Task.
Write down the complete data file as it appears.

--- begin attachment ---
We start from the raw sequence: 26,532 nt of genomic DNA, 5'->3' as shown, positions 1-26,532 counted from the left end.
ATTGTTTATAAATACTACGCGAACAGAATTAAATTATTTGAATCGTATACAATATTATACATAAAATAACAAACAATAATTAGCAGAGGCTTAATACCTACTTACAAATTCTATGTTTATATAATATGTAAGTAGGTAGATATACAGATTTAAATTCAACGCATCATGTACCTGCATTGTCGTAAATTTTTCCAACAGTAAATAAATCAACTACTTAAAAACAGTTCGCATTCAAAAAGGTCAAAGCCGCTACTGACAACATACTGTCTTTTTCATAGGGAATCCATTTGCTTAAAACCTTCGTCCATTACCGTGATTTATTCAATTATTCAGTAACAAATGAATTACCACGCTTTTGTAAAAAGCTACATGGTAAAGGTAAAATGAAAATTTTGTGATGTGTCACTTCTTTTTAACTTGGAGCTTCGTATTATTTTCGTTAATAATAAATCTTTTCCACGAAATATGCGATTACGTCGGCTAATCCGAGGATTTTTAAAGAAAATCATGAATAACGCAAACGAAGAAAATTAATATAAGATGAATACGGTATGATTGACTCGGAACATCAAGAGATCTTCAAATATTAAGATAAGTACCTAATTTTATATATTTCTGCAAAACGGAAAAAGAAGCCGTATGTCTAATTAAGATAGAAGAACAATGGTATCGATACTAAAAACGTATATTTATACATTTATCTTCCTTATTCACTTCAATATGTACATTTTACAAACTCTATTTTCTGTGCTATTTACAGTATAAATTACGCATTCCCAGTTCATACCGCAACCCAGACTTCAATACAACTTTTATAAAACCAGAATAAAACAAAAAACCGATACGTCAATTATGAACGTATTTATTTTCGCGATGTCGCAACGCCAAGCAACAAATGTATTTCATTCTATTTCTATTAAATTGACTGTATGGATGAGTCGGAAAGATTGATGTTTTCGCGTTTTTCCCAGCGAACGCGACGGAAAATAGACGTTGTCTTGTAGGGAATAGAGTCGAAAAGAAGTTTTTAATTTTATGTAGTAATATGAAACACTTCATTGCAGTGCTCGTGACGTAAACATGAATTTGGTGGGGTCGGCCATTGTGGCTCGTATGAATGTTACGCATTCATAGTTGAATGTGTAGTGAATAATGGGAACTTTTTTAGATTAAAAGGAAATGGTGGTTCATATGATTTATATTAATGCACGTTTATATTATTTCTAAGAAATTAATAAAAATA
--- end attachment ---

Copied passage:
We start from the raw sequence: 26,532 nt of genomic DNA, 5'->3' as shown, positions 1-26,532 counted from the left end.
ATTGTTTATAAATACTACGCGAACAGAATTAAATTATTTGAATCGTATACAATATTATACATAAAATAACAAACAATAATTAGCAGAGGCTTAATACCTACTTACAAATTCTATGTTTATATAATATGTAAGTAGGTAGATATACAGATTTAAATTCAACGCATCATGTACCTGCATTGTCGTAAATTTTTCCAACAGTAAATAAATCAACTACTTAAAAACAGTTCGCATTCAAAAAGGTCAAAGCCGCTACTGACAACATACTGTCTTTTTCATAGGGAATCCATTTGCTTAAAACCTTCGTCCATTACCGTGATTTATTCAATTATTCAGTAACAAATGAATTACCACGCTTTTGTAAAAAGCTACATGGTAAAGGTAAAATGAAAATTTTGTGATGTGTCACTTCTTTTTAACTTGGAGCTTCGTATTATTTTCGTTAATAATAAATCTTTTCCACGAAATATGCGATTACGTCGGCTAATCCGAGGATTTTTAAAGAAAATCATGAATAACGCAAACGAAGAAAATTAATATAAGATGAATACGGTATGATTGACTCGGAACATCAAGAGATCTTCAAATATTAAGATAAGTACCTAATTTTATATATTTCTGCAAAACGGAAAAAGAAGCCGTATGTCTAATTAAGATAGAAGAACAATGGTATCGATACTAAAAACGTATATTTATACATTTATCTTCCTTATTCACTTCAATATGTACATTTTACAAACTCTATTTTCTGTGCTATTTACAGTATAAATTACGCATTCCCAGTTCATACCGCAACCCAGACTTCAATACAACTTTTATAAAACCAGAATAAAACAAAAAACCGATACGTCAATTATGAACGTATTTATTTTCGCGATGTCGCAACGCCAAGCAACAAATGTATTTCATTCTATTTCTATTAAATTGACTGTATGGATGAGTCGGAAAGATTGATGTTTTCGCGTTTTTCCCAGCGAACGCGACGGAAAATAGACGTTGTCTTGTAGGGAATAGAGTCGAAAAGAAGTTTTTAATTTTATGTAGTAATATGAAACACTTCATTGCAGTGCTCGTGACGTAAACATGAATTTGGTGGGGTCGGCCATTGTGGCTCGTATGAATGTTACGCATTCATAGTTGAATGTGTAGTGAATAATGGGAACTTTTTTAGATTAAAAGGAAATGGTGGTTCATATGATTTATATTAATGCACGTTTATATTATTTCTAAGAAATTAATAAAAATA